2020, Volume 17, Issue 2

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Boris Yu. Norman*
Natalja Rajnochová**

*Belarusian State University
Minsk, Belarus
**Charles University
Prague, Czech Republic

Patronymic as a Symbol of Russian Culture

Voprosy onomastiki, 2020, Volume 17, Issue 2, pp. 323–336 (in Russian)
DOI: 10.15826/vopr_onom.2020.17.2.031

Received on 13 December 2019

Abstract: The paper discusses the place of patronymic in the Russian anthroponymicon and the evolution of its functions in modern society. The functional aspect is studied using examples from fiction and journalism, a significant part of the factual material being retrieved from the National Corpus of the Russian language and (for comparative purposes) from the Czech National Corpus. Apparently, the use or avoidance of patronymic in Russian language communication has important sociolinguistic and pragmatic implications. Using a patronymic, the speaker can manage group relationships and regulate the development of conversation. The article considers specific communicative situations such as wishing to hide an unpleasant or “dangerous” patronymic, omission of patronymic in creative circles (musicians, artists, actors, etc.), addressing “only by patronymic,” etc. A particular focus is made on the perception of the Russian patronymic name in a foreign language context (cases of adaptation, omission, transformation of a patronymic, etc). On the functional side, patronymics may denote nationality (seen as a particularly “Russian” trait) and patronymic relation per se (by referring to the father and patriarchal culture). They can be a sign of maturity (as a designation of a grown-up person), status (position in society), and respect. Likewise, they can be used for differentiation (distinguishing namesake people) or concealing (disguising the true family background). The authors also analyze the use of the patronymic-based word-formation pattern for creating nicknames, brand and product names (pragmatonyms), and company names (ergonyms). The latter cases (the Erofeich liqueur, Sam Samych dumplings, Semyonovna seeds, Petrovich building materials store, etc.) may attest to a positive connotation the patronymic has in the Russian worldview.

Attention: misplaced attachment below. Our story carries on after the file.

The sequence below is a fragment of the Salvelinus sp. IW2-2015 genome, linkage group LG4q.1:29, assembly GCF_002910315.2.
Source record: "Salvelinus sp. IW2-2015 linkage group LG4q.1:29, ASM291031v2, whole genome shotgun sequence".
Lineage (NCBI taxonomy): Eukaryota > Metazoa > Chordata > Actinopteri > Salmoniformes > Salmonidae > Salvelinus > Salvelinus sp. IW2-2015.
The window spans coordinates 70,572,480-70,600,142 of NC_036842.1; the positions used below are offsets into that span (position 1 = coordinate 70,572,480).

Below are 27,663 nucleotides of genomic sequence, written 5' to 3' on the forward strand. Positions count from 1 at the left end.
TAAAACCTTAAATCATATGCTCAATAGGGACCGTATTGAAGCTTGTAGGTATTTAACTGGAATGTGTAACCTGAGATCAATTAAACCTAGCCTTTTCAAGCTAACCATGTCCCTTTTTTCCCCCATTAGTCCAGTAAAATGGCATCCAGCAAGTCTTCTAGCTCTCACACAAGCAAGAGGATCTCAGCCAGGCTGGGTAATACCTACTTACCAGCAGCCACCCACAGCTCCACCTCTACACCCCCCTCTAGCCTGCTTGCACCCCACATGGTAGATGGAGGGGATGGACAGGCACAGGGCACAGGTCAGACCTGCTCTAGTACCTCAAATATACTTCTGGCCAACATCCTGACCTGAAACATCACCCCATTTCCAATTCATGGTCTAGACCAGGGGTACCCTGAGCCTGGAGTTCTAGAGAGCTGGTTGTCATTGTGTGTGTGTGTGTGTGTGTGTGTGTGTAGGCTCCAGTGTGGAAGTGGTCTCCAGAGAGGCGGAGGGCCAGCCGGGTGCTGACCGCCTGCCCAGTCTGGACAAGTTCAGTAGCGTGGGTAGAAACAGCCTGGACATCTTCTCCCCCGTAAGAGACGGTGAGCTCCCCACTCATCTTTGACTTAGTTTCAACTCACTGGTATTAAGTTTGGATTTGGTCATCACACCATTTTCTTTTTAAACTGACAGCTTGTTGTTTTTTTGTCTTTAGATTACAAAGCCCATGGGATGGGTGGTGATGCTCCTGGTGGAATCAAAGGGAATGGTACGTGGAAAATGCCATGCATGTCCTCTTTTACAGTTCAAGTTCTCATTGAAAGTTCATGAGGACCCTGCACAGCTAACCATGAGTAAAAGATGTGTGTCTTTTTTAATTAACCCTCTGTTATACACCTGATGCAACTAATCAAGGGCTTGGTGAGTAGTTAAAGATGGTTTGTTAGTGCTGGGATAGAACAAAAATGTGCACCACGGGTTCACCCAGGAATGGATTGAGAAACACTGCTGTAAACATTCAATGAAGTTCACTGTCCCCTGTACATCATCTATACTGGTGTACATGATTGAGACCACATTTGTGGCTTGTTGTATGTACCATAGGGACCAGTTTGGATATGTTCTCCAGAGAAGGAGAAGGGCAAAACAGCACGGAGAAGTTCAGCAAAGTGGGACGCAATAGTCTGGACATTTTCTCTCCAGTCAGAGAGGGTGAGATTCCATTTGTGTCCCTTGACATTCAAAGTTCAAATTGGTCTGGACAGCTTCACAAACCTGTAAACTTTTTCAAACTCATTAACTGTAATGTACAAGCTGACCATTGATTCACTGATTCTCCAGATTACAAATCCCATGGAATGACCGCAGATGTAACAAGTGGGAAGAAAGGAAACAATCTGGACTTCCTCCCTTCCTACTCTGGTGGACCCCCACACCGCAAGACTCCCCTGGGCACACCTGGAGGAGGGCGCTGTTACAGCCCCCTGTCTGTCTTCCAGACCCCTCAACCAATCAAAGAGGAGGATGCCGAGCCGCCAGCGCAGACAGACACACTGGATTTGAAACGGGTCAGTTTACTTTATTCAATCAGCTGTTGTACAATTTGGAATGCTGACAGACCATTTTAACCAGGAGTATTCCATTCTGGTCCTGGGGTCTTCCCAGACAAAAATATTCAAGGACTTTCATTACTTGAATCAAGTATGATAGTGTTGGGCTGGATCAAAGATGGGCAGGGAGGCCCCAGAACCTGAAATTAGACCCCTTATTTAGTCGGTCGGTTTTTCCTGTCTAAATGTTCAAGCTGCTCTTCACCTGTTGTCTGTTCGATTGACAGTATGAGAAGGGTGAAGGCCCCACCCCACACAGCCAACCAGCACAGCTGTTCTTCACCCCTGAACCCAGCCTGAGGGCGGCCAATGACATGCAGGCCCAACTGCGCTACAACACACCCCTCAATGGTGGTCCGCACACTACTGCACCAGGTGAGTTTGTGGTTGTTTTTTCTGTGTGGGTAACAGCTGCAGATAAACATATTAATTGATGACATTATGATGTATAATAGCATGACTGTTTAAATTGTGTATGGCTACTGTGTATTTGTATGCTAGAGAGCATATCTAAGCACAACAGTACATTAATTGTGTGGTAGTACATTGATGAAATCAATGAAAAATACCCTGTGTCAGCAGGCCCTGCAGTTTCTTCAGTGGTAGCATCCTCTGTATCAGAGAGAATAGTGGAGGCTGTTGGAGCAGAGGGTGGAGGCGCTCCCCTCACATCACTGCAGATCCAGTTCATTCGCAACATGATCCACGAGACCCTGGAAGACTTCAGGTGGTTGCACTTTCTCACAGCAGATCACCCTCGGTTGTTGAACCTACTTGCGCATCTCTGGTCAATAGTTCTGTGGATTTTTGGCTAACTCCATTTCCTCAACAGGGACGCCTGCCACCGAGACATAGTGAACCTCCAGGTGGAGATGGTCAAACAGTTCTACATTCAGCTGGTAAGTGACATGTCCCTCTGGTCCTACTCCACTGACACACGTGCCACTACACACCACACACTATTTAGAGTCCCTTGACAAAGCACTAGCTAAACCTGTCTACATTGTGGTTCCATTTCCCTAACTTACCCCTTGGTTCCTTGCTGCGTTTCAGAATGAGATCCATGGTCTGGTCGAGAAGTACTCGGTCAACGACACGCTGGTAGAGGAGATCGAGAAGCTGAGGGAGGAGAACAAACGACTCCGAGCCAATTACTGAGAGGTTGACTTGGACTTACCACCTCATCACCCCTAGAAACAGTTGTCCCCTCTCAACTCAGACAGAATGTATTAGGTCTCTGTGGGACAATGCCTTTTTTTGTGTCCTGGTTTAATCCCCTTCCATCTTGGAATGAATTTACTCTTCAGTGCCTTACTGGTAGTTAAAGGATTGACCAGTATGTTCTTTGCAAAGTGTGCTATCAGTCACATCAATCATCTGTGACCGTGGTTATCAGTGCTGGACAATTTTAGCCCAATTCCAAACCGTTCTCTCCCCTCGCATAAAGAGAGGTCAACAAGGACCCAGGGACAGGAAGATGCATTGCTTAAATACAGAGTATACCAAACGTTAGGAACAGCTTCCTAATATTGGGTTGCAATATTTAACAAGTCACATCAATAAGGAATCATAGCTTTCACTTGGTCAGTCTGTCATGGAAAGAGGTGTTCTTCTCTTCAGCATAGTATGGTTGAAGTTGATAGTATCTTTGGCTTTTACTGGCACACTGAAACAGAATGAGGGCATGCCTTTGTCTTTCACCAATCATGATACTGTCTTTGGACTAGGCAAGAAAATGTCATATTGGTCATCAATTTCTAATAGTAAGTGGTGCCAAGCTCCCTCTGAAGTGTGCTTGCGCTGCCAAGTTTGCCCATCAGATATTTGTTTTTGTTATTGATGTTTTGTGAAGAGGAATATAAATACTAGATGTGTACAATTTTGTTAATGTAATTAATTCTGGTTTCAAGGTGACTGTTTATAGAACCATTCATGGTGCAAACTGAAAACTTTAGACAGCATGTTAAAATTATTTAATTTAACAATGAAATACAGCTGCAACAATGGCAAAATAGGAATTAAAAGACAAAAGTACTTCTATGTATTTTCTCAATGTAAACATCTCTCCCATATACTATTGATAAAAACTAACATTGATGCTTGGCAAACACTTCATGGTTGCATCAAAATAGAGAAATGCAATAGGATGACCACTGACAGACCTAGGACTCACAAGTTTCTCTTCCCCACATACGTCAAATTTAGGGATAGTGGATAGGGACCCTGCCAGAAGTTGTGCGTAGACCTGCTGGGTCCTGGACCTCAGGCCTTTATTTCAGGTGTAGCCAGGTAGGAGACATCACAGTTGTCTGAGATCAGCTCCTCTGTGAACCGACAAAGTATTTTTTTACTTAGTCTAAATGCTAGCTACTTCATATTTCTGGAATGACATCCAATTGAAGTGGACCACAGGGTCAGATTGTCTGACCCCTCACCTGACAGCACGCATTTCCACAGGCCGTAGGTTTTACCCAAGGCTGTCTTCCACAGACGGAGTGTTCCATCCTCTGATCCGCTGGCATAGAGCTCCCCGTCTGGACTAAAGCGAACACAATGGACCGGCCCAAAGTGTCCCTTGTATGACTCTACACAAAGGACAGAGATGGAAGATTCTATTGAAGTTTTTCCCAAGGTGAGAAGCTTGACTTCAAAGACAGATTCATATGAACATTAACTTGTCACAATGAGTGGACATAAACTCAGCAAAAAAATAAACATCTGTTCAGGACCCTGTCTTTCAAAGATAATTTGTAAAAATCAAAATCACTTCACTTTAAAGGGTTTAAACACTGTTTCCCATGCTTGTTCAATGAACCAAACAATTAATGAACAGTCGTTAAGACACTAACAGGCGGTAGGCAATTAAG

Keywords: middle name (patronymic), anthroponymy, Russian culture, functions of the patronymic, adaptation of the patronymic, hedging, pragmatics.


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